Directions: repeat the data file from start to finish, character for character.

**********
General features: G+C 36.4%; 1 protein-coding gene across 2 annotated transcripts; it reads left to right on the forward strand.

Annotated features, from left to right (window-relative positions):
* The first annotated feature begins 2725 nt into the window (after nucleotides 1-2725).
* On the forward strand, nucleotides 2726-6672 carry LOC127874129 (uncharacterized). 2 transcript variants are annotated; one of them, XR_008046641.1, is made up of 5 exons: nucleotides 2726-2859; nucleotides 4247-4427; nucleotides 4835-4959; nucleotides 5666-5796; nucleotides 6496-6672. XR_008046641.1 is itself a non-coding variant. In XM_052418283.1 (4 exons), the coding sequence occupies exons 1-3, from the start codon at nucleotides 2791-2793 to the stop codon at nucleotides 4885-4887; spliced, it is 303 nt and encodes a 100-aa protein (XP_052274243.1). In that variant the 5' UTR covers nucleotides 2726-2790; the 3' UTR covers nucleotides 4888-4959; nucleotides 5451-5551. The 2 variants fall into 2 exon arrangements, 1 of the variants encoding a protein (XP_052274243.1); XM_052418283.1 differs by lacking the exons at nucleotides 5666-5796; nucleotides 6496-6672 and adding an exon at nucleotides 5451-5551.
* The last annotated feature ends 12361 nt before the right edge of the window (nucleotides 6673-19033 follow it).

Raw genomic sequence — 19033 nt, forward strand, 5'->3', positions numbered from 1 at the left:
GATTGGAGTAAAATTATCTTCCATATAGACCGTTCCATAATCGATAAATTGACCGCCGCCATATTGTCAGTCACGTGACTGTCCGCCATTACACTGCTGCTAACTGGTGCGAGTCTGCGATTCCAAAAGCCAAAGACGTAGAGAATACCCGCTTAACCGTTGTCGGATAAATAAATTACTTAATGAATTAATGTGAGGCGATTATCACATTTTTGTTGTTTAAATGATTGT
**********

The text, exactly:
General features: G+C 36.4%; 1 protein-coding gene across 2 annotated transcripts; it reads left to right on the forward strand.

Annotated features, from left to right (window-relative positions):
* The first annotated feature begins 2725 nt into the window (after nucleotides 1-2725).
* On the forward strand, nucleotides 2726-6672 carry LOC127874129 (uncharacterized). 2 transcript variants are annotated; one of them, XR_008046641.1, is made up of 5 exons: nucleotides 2726-2859; nucleotides 4247-4427; nucleotides 4835-4959; nucleotides 5666-5796; nucleotides 6496-6672. XR_008046641.1 is itself a non-coding variant. In XM_052418283.1 (4 exons), the coding sequence occupies exons 1-3, from the start codon at nucleotides 2791-2793 to the stop codon at nucleotides 4885-4887; spliced, it is 303 nt and encodes a 100-aa protein (XP_052274243.1). In that variant the 5' UTR covers nucleotides 2726-2790; the 3' UTR covers nucleotides 4888-4959; nucleotides 5451-5551. The 2 variants fall into 2 exon arrangements, 1 of the variants encoding a protein (XP_052274243.1); XM_052418283.1 differs by lacking the exons at nucleotides 5666-5796; nucleotides 6496-6672 and adding an exon at nucleotides 5451-5551.
* The last annotated feature ends 12361 nt before the right edge of the window (nucleotides 6673-19033 follow it).

Raw genomic sequence — 19033 nt, forward strand, 5'->3', positions numbered from 1 at the left:
GATTGGAGTAAAATTATCTTCCATATAGACCGTTCCATAATCGATAAATTGACCGCCGCCATATTGTCAGTCACGTGACTGTCCGCCATTACACTGCTGCTAACTGGTGCGAGTCTGCGATTCCAAAAGCCAAAGACGTAGAGAATACCCGCTTAACCGTTGTCGGATAAATAAATTACTTAATGAATTAATGTGAGGCGATTATCACATTTTTGTTGTTTAAATGATTGT